But amid this turmoil, a number of bishops expressed hope for a brighter, Holy Spirit-led tomorrow.
Bishop Kenneth H. Carter, president of the Council of Bishops, told United Methodist News Service that what he’s hearing from people around the connection is that “God is doing a new thing.”
“Something is dying, and something new is being born,” said Carter, who also leads the Florida Conference. “I don’t meet many people who want to maintain the status quo.”
He said United Methodists struggle being a global denomination that spans the vast economic inequalities and cultural differences among the United States, Europe, the Philippines and Africa.
“I’m hearing a desire to remain a global church but maybe a global church in a different way,” Carter said.
A number of bishops wished their May 9 statement offered solidarity with the LGBTQ church members who feel harm from General Conference action.
Among them was retired Bishop Fritz Mutti. He stood during the May 8 afternoon session to pay tribute to his two gay sons, Tim and Fred, who are now deceased.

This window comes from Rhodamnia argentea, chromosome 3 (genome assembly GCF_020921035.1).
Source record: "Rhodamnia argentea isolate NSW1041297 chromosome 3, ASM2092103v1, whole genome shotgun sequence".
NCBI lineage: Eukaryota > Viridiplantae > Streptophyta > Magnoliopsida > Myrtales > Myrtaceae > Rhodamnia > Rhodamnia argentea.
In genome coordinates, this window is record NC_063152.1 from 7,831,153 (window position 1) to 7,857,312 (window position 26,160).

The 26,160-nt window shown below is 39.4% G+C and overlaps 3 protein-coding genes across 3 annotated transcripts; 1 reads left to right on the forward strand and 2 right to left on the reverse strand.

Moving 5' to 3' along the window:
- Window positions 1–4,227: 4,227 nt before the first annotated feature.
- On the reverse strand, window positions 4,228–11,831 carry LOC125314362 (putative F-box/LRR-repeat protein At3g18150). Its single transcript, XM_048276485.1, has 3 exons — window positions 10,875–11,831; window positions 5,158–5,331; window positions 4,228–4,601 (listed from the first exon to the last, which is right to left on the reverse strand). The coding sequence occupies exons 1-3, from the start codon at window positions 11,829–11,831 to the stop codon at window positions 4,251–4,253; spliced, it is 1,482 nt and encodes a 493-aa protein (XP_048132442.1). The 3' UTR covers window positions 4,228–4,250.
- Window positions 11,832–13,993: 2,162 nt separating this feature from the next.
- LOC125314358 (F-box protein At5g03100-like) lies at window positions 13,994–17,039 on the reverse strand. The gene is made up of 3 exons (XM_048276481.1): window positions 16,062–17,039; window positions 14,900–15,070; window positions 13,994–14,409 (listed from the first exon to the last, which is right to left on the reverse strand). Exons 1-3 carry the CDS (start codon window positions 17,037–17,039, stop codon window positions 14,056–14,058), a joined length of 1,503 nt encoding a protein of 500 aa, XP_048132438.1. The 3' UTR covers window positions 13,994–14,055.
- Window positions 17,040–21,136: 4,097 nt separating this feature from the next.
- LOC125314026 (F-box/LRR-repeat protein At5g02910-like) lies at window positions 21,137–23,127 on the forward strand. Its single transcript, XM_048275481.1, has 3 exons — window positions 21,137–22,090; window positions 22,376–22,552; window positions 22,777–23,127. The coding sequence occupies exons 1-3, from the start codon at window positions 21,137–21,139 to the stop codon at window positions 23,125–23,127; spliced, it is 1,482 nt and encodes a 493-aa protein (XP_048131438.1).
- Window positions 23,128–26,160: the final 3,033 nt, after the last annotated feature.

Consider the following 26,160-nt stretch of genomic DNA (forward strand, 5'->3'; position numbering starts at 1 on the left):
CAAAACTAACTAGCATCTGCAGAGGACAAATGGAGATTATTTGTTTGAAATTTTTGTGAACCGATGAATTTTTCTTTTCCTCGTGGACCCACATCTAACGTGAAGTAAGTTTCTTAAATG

“They were baptized in The United Methodist Church, practiced their faith and were called persons of sacred worth. However, the church also declared them incompatible with Christian teaching,” he told his fellow bishops.
“At this time, we want you to know we feel called to stand publicly in support of the LGBT community and we will continue to advocate for them.”
During the May 9 open session, other bishops spoke of their pains and hopes.
Bishop Bill McAlilly, who leads the Tennessee and Memphis conferences, said that bishops will need insight, courage to speak across theological divides and capacity to endure in the days ahead.
He added that he wanted to overcome the notion that “if you are not with us, you are against us.”